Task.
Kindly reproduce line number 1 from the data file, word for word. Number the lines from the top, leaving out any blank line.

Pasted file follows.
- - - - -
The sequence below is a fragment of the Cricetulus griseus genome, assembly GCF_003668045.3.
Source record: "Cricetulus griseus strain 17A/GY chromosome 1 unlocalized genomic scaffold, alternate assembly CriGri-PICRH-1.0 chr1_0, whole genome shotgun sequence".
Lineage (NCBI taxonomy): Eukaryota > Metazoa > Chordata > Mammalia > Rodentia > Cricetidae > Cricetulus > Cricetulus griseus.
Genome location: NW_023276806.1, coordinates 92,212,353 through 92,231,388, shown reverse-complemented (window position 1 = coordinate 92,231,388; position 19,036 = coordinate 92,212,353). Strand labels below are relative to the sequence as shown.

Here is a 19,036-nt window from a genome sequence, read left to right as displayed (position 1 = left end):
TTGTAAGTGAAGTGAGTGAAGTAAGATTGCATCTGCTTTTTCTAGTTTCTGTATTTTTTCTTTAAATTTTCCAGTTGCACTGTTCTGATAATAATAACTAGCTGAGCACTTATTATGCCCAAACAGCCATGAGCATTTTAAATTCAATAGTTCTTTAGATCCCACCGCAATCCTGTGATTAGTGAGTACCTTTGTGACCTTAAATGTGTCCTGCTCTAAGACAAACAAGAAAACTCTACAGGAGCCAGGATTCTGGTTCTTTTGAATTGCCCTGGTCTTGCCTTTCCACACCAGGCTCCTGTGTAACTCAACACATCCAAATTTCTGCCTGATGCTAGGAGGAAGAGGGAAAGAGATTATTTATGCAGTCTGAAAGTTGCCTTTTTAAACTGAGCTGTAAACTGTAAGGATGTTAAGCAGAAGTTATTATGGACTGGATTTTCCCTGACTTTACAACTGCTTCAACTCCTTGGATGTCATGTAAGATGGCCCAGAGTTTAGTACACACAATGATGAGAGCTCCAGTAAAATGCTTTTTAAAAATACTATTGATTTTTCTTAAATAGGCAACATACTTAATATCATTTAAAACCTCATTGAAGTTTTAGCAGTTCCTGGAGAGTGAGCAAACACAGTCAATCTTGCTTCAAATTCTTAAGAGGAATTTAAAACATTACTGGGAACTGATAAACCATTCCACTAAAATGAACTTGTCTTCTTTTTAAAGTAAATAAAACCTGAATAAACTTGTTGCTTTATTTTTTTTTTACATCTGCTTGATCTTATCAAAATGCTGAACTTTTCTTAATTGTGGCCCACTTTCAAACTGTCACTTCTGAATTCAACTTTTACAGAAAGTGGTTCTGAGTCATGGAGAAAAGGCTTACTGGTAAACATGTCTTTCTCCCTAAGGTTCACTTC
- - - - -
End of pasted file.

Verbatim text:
The sequence below is a fragment of the Cricetulus griseus genome, assembly GCF_003668045.3.